The Chase for the Sprint Cup has truly given NASCAR a "playoff" atmosphere. With a little luck, any one of these 12 drivers can step up and claim the title. There are a lot of interesting stories in this year's Chase. I don't have a favorite, but I would love to see a close race that gets decided in the final laps of the season at Homestead-Miami Speedway.

Monday, September 15, 2008

Bowl Me Over….

In terms of fitness and athletic prowess, one of the most popular sports in America—bowling—pales in comparison to the superhuman feats of the “ultramarathoners” referenced in Aaron’s recent blog below. However, I’m sure we bowlers have more fun (and less chafing!). As another bowling season starts up, it’s time to not just set records of mediocrity--and hopefully roll the elusive 200 game!--but to also bond with neighbors and friends seldom seen in the “off season.”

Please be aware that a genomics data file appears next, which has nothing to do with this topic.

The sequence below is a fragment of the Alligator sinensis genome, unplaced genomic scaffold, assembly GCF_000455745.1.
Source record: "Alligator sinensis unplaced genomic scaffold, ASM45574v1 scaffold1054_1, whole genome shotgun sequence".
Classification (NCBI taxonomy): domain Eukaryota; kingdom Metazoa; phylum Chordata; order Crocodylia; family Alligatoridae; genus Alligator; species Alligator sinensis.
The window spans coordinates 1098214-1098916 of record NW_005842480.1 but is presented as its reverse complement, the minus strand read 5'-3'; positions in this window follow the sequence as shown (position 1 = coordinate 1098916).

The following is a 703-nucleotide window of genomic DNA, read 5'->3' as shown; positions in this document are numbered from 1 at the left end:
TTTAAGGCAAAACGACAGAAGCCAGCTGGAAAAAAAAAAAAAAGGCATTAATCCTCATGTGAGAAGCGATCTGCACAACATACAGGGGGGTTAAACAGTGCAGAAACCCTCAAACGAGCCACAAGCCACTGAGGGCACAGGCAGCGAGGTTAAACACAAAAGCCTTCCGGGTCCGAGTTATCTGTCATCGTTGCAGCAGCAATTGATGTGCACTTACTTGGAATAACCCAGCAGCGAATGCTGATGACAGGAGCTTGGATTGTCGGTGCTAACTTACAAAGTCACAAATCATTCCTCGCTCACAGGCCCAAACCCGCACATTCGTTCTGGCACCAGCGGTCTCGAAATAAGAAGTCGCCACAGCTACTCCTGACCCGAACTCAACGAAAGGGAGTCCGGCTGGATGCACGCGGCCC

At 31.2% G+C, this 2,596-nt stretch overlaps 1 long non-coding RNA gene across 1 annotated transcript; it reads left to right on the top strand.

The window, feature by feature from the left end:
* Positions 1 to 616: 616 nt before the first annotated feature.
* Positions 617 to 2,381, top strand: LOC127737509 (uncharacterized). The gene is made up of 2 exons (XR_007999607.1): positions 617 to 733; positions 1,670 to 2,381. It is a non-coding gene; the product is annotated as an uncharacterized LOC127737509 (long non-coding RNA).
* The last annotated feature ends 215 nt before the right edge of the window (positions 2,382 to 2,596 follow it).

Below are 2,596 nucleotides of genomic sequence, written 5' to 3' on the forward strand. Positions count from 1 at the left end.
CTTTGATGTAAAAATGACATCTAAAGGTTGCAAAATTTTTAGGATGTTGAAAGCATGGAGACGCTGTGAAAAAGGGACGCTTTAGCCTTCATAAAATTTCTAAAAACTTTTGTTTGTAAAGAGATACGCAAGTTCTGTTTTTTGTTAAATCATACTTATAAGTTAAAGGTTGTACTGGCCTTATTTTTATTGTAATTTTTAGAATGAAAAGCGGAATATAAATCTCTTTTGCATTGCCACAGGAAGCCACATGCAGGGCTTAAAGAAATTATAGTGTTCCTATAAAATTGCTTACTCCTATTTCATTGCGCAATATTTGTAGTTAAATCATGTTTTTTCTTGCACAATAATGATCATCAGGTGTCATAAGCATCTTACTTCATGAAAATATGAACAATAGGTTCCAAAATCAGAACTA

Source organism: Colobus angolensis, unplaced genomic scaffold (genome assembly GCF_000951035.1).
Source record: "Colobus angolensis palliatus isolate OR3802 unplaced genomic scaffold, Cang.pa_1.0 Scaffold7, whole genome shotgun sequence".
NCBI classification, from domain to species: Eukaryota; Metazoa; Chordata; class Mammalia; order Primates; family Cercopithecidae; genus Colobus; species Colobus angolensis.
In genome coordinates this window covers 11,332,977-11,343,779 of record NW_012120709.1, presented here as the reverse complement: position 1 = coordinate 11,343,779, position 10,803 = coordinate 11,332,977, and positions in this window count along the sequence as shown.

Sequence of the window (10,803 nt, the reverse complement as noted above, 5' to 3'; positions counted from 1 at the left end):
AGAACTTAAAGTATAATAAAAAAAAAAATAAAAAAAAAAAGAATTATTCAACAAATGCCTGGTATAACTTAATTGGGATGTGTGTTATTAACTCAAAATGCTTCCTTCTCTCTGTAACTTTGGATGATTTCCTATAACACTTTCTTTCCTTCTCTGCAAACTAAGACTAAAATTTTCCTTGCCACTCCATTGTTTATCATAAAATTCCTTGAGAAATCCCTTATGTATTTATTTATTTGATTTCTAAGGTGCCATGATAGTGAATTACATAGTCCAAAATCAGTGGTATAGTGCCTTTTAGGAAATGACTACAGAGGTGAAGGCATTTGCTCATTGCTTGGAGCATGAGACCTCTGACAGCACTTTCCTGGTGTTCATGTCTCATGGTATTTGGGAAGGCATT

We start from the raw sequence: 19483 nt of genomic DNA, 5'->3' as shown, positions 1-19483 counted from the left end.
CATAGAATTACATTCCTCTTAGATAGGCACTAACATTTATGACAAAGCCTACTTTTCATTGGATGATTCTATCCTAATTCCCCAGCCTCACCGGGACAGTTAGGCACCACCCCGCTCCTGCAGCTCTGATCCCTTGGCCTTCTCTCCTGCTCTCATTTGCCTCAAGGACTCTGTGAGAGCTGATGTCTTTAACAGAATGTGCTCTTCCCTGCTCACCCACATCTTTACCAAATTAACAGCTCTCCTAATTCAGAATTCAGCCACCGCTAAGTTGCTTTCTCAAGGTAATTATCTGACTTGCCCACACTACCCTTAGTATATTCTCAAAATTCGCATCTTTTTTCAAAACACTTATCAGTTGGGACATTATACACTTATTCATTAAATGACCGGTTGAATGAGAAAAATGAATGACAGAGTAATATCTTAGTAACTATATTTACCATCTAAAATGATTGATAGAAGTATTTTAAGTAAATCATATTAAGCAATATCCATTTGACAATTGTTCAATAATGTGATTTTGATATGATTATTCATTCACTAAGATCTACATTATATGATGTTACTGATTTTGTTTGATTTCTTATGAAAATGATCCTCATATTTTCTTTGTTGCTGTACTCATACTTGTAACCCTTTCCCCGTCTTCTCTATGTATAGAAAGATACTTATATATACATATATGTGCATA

While pitchers of your favorite cold beverage are the usual backdrop to league night, the most common bond at the alley, a bond that runs thru the fabric of America, is sports. Sports are on the numerous TV monitors and big screens. Sports are also on the minds of bowlers of every size and shape. Bowlers often don the attire of their favorite team or school on bowling night—particularly if they’re on the big screen that evening.